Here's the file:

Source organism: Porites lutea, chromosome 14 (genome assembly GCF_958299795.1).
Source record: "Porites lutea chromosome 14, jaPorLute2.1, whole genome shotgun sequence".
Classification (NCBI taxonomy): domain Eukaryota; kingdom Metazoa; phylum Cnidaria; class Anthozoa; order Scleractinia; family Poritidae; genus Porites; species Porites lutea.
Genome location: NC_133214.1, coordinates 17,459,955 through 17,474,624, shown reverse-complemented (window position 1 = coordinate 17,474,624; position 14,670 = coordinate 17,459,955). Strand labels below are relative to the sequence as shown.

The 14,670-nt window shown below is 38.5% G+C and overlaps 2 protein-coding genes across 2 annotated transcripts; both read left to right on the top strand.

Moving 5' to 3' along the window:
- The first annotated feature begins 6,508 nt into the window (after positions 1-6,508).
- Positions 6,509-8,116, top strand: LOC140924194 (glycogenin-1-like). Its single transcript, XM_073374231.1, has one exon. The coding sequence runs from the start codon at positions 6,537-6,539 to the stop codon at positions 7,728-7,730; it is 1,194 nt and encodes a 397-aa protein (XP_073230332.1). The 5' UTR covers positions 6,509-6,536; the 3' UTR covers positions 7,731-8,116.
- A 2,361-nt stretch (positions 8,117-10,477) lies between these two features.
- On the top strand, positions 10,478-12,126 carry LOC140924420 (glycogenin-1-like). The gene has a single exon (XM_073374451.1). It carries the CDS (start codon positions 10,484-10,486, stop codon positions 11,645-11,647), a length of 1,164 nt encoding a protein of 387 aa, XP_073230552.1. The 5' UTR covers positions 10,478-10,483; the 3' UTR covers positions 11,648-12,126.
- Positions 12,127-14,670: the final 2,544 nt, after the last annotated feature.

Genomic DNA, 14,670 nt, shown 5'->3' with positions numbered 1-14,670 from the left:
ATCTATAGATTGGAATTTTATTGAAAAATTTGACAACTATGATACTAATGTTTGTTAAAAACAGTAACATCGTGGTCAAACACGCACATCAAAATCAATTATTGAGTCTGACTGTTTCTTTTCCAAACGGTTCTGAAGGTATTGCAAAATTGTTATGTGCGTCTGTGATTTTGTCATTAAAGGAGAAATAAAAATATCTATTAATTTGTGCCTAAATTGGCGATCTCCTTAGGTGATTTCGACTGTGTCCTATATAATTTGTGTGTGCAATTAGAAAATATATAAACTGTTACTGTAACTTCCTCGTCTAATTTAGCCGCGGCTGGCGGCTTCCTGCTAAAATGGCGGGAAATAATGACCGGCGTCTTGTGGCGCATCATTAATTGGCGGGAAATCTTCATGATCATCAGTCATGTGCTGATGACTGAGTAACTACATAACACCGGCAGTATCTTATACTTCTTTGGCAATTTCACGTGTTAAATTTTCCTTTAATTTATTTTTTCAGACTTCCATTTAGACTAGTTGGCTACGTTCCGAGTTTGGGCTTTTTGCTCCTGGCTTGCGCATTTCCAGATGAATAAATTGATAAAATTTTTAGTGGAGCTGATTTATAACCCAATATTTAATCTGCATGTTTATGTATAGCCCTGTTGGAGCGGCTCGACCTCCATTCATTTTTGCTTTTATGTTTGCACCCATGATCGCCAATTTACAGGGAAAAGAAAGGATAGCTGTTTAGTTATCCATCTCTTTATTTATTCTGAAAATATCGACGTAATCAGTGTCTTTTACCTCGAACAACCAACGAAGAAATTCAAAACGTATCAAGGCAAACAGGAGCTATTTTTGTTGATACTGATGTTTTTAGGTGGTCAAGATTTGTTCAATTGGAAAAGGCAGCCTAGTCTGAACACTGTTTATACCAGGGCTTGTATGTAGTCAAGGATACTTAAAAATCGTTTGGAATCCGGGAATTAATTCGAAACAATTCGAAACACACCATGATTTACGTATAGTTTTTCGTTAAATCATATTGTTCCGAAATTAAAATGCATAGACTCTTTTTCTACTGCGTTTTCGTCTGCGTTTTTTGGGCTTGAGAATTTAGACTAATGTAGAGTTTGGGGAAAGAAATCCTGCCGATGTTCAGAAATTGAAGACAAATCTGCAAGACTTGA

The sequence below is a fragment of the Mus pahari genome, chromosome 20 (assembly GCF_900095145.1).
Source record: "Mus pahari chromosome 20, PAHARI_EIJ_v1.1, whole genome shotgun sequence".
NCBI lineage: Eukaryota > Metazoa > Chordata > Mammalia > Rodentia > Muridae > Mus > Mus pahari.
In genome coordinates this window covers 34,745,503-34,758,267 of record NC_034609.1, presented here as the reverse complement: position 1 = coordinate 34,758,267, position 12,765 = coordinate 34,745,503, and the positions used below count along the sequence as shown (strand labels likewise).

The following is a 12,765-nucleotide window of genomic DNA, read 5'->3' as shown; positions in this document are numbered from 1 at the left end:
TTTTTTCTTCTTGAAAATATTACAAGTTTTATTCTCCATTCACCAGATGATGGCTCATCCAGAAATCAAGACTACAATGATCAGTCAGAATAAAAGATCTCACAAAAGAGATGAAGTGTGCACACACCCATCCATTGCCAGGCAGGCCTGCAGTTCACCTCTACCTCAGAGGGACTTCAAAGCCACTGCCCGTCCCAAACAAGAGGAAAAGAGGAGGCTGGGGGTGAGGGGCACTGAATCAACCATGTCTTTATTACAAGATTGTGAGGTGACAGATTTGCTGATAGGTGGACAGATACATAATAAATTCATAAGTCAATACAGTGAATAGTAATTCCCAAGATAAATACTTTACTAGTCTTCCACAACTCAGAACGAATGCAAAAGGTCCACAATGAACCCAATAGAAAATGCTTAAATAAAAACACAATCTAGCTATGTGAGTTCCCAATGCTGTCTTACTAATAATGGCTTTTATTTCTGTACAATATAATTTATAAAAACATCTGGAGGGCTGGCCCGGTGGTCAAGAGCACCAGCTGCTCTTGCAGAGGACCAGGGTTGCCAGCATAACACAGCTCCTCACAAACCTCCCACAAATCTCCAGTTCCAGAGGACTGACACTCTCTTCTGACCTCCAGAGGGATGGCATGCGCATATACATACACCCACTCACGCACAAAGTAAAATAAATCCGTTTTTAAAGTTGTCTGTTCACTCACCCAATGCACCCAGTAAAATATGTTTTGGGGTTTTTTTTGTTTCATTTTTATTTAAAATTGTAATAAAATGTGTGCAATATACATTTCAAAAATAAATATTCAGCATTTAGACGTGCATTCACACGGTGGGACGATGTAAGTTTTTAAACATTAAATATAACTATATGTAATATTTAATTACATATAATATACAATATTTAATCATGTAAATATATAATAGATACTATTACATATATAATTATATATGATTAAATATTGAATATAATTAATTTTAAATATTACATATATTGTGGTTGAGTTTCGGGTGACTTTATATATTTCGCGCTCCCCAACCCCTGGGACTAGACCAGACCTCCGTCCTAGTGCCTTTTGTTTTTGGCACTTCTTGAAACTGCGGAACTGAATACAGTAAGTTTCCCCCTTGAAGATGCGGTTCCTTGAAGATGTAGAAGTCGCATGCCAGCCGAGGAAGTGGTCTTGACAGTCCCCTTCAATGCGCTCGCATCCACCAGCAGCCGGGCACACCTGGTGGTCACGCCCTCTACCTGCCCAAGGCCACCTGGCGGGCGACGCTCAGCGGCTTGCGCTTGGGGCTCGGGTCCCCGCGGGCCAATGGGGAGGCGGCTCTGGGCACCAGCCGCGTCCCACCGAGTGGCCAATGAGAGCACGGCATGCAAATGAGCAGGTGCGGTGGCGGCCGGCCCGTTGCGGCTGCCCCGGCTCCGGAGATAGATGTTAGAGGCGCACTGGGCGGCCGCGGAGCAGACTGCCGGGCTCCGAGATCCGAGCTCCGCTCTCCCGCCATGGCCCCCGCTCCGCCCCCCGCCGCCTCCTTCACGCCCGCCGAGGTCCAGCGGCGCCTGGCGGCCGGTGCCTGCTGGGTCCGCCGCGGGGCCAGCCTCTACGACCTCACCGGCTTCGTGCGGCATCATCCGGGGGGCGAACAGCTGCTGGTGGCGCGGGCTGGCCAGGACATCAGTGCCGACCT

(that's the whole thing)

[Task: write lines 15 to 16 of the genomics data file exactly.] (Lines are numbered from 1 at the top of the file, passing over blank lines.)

Source record: "Mus pahari chromosome 20, PAHARI_EIJ_v1.1, whole genome shotgun sequence".
NCBI lineage: Eukaryota > Metazoa > Chordata > Mammalia > Rodentia > Muridae > Mus > Mus pahari.